R. Boric gives a lot, a lot of material. With the apologies, with the unfulfilled promises, the police reform. At the beginning, it was almost necessary to dissolve policemen and now they are putting tattoos on them. That apology for everything, which is absurd. Or the characters that have been sent more condors (mistakes). [A la ministra del Interior] Izkia Siches I have had to draw a lot. Many times I have drawn [la portavoz] Camilla Vallejo trying stop the cars the others. I don’t know if it’s like that internally, but that’s how it’s perceived. There I am also hanging the crutches. Boric has many, such as “condemnation, wherever it comes from.” Many themes help make comics as funny as possible, but they have to be meaty. As the topics are relevant, you have to touch them with power.
P. Is it easier to make political humor in a tense environment?
R. when i made the book this did not turn on (2020, Reservoir Books) I had to draw about human rights violations, victims of eye trauma, it was not easier. There were more situations that gave to draw, but also very delicate subjects that did not give to laugh. When everything is calmer, it is the opposite. You can laugh because the atmosphere is more relaxed, but there are fewer topics for the same reason. Both situations have pros and cons for the creative process, but when everything is more tense, more critical, creative work is more stimulating. They make you want to participate more, and the way I have to participate is through the drawings.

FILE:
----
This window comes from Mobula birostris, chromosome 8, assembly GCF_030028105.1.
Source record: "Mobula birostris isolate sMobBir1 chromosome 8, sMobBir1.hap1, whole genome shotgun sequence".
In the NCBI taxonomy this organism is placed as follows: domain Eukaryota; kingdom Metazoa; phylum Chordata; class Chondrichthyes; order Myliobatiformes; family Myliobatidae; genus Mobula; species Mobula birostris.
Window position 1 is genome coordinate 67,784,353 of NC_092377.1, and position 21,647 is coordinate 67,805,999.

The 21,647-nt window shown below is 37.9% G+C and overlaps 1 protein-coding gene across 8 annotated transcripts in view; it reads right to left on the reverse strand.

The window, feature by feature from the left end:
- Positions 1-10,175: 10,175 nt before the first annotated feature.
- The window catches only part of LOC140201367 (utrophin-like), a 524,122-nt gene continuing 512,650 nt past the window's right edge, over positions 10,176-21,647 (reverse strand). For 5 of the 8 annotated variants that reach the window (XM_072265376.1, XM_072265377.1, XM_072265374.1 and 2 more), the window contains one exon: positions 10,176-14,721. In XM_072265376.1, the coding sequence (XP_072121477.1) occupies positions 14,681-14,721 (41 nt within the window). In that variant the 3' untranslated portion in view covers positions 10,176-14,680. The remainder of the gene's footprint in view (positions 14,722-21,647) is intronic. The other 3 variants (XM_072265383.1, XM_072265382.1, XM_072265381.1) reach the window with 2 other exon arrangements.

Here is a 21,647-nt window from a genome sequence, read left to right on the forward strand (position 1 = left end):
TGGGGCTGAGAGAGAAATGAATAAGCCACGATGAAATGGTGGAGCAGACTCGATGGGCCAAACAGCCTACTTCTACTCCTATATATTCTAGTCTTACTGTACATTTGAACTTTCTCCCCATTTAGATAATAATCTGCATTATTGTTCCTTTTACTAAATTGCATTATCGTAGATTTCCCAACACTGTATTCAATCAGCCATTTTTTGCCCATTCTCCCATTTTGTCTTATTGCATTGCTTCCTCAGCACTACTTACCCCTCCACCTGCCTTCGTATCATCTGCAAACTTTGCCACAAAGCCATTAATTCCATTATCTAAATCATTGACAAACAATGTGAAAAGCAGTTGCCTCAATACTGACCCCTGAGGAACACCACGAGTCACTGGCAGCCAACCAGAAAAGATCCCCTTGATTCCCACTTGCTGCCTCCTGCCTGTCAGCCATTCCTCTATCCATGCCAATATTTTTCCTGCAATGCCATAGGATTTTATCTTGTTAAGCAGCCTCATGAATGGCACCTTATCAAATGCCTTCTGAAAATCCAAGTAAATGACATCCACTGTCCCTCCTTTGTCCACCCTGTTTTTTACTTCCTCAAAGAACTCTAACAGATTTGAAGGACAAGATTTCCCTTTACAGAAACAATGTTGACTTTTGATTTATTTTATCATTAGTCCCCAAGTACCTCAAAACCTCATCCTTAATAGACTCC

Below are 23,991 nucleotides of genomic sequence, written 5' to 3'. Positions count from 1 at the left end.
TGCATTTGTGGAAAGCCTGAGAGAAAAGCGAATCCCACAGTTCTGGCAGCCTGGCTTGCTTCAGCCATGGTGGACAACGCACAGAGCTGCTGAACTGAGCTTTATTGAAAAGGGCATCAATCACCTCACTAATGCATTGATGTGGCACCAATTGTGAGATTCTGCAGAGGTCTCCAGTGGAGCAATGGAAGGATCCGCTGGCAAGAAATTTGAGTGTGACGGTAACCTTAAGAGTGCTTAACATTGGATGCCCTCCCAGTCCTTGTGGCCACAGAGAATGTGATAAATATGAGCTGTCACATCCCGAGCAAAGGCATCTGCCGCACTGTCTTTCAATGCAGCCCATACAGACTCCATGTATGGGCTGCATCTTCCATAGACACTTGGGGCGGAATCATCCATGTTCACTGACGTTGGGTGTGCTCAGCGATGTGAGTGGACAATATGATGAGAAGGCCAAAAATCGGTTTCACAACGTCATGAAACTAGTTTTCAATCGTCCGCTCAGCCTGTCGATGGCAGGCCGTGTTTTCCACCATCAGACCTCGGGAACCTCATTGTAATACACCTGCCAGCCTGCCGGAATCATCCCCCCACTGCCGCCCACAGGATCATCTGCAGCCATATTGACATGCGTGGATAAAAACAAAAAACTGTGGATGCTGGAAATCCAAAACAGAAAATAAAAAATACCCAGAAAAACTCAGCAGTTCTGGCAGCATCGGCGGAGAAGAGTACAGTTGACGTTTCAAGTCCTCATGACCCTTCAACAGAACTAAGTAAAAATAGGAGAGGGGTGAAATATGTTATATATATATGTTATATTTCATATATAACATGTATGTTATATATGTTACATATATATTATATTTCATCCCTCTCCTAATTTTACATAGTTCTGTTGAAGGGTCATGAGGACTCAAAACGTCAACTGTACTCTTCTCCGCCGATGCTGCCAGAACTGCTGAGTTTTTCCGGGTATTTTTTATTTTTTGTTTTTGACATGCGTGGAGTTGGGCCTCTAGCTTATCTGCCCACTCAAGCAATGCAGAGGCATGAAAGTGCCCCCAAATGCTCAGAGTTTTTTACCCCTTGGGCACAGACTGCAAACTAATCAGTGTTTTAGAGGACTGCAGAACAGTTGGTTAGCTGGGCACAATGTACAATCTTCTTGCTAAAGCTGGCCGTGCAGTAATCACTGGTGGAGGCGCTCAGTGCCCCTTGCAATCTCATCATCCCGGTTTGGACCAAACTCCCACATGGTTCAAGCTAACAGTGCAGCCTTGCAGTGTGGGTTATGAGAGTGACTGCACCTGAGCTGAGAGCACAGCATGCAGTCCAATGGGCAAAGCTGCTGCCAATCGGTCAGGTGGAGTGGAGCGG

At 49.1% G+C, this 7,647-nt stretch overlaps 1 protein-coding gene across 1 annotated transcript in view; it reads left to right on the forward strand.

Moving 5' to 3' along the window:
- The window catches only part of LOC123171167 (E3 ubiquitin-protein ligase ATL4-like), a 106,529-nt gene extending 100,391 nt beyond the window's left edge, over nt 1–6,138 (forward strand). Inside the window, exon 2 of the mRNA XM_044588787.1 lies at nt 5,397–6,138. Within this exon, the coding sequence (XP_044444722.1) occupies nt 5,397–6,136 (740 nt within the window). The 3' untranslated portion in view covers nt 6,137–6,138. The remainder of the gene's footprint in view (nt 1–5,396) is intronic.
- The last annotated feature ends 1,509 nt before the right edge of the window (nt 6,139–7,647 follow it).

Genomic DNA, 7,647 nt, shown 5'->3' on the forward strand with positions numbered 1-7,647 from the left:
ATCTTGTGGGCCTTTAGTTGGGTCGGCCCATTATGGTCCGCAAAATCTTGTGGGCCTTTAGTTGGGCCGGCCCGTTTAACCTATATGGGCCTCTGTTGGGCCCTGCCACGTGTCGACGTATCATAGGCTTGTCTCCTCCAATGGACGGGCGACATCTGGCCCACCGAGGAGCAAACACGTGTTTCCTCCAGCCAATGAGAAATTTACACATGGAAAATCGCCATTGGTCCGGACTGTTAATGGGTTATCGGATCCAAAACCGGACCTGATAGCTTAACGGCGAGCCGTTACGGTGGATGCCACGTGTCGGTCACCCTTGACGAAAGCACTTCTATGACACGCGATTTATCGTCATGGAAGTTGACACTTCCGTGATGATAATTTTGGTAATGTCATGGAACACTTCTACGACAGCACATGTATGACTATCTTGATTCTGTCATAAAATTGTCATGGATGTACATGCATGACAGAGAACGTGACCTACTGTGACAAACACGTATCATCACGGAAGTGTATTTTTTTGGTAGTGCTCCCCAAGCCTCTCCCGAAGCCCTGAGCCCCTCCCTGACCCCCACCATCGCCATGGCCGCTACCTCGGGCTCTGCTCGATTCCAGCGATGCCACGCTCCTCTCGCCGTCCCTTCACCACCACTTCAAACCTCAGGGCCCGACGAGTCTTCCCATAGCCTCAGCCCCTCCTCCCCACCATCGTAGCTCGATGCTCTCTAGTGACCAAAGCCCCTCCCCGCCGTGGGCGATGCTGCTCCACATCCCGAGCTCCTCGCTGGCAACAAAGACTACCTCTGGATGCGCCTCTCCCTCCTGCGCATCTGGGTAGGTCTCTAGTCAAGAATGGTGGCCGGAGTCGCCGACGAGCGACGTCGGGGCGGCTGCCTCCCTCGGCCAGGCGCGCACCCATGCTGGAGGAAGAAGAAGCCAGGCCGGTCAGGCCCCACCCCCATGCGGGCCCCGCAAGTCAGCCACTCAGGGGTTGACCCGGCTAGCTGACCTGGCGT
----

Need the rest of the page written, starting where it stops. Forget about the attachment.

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Source: EL PAIS